In contrast to the closeness of the jury room and spectacle of the courtroom, Lara fills the historical scenes in Guadeloupe with open vistas, quiet beaches, green hills and forests and characters that embody the revolutionary energies of the period.  The Guadeloupean Jacobins, those identified Black and those identified Mulatto, men and women, dress in the uniforms of the French Republican army and wear the Phrygian cap of the Parisian under classes storming the Bastille.  Their costumes and their rhetoric place them at the center of the revolutionary moment even as they are spatially distant from the center.  But the outposts of empire, its margins, are its center.

W. E. B. Du Bois explains the fundamental meaning of the colonies to the possibility of the French Revolution.  The great wealth, the capital generated by the slave trade buttressed the newly confident and long solvent bourgeoisie:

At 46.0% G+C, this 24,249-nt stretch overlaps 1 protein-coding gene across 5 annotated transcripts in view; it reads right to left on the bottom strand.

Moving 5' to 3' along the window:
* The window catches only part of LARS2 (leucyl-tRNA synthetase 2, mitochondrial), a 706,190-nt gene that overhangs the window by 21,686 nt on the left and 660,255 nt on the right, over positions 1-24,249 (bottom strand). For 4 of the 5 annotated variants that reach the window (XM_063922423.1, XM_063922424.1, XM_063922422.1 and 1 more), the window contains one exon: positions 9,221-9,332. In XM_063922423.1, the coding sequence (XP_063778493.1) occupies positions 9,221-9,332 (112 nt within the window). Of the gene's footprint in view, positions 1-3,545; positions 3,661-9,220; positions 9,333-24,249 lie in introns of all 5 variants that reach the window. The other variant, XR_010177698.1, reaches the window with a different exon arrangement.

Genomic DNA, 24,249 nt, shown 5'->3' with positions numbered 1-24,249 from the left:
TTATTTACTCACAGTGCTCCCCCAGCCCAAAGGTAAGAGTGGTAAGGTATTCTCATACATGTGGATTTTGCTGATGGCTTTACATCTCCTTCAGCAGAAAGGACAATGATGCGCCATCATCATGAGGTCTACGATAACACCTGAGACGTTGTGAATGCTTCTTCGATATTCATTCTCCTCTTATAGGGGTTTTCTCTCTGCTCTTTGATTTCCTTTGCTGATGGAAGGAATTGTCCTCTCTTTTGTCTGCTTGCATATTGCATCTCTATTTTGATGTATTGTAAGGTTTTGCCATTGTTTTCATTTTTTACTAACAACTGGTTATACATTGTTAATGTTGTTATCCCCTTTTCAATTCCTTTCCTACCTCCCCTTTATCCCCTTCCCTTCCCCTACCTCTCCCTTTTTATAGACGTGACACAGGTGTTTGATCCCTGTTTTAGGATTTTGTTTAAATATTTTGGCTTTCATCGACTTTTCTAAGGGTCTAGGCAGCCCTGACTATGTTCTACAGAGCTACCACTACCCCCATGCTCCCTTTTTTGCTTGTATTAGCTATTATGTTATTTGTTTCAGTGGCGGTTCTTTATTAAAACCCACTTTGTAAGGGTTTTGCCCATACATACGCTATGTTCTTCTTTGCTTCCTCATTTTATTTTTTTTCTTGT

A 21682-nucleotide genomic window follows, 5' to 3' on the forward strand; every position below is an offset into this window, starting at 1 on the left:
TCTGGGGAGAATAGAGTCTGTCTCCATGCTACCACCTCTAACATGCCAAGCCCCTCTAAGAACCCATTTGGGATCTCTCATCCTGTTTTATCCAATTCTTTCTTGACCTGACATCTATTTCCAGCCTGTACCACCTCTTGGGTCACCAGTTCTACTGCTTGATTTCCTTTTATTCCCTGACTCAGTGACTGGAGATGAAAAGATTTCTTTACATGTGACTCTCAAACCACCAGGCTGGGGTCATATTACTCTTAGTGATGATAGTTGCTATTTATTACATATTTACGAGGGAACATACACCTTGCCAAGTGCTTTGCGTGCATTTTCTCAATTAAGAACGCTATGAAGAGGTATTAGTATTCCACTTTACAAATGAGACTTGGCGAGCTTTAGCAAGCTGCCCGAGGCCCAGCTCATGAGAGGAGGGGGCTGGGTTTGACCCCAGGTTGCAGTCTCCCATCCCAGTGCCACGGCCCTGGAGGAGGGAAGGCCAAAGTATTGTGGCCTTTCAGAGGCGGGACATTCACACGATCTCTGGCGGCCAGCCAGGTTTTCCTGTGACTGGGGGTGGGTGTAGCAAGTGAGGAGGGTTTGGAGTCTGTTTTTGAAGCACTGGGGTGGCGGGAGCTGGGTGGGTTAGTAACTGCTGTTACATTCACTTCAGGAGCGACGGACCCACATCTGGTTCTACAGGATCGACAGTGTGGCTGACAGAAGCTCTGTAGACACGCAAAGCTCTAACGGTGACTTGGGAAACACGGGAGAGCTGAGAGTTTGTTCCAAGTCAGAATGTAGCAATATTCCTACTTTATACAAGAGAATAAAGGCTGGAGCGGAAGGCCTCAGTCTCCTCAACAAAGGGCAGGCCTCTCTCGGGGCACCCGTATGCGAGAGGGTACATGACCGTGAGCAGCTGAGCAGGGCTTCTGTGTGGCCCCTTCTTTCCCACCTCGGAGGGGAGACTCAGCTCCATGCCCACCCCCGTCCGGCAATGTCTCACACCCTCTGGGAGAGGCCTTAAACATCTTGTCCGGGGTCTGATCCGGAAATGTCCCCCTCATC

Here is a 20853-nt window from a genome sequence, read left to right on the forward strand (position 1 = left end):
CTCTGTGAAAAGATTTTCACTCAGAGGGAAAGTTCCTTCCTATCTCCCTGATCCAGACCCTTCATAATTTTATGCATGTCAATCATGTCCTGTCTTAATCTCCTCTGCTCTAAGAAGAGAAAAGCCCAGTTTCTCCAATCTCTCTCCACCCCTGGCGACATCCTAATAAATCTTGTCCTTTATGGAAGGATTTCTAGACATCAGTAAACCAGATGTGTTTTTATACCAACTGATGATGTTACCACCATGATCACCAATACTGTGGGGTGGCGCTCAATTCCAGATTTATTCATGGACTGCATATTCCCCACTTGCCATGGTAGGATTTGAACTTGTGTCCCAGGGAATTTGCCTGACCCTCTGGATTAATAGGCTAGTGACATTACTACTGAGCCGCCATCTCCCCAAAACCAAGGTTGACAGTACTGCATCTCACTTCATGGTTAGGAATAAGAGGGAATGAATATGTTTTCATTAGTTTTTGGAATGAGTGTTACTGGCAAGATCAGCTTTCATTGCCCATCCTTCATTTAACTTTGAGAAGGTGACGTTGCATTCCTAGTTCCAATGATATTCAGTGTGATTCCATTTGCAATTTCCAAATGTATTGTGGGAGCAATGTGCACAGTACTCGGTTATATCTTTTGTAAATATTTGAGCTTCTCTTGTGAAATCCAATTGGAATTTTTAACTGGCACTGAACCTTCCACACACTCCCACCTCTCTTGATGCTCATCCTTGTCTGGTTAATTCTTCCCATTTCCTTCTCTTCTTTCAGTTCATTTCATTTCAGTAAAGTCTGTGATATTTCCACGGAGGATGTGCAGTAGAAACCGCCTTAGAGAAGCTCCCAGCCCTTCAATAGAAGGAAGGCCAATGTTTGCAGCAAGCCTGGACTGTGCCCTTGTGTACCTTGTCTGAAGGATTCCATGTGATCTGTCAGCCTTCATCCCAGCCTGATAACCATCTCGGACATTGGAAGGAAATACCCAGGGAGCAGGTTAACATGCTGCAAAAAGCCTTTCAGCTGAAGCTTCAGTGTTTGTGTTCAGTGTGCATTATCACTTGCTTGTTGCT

Long before 1789 the French bourgeoisie was the most

powerful force France and the slave trade in the colonies,

the basis of its power.  The fortunes created at Bordeaux

and at Nantes by the slave trade gave the bourgeoisie the

pride that demanded “liberty.”  In 1666, 108 ships went

from Nantes to Africa with 37, 430 slaves valued at 37

million dollars and giving the owners from 15 to 20 per

cent on their money.  In 1700 Nantes was sending 50 ships

a year to the West Indies with food, clothing and machinery.

Nearly all the industries developed in France were based on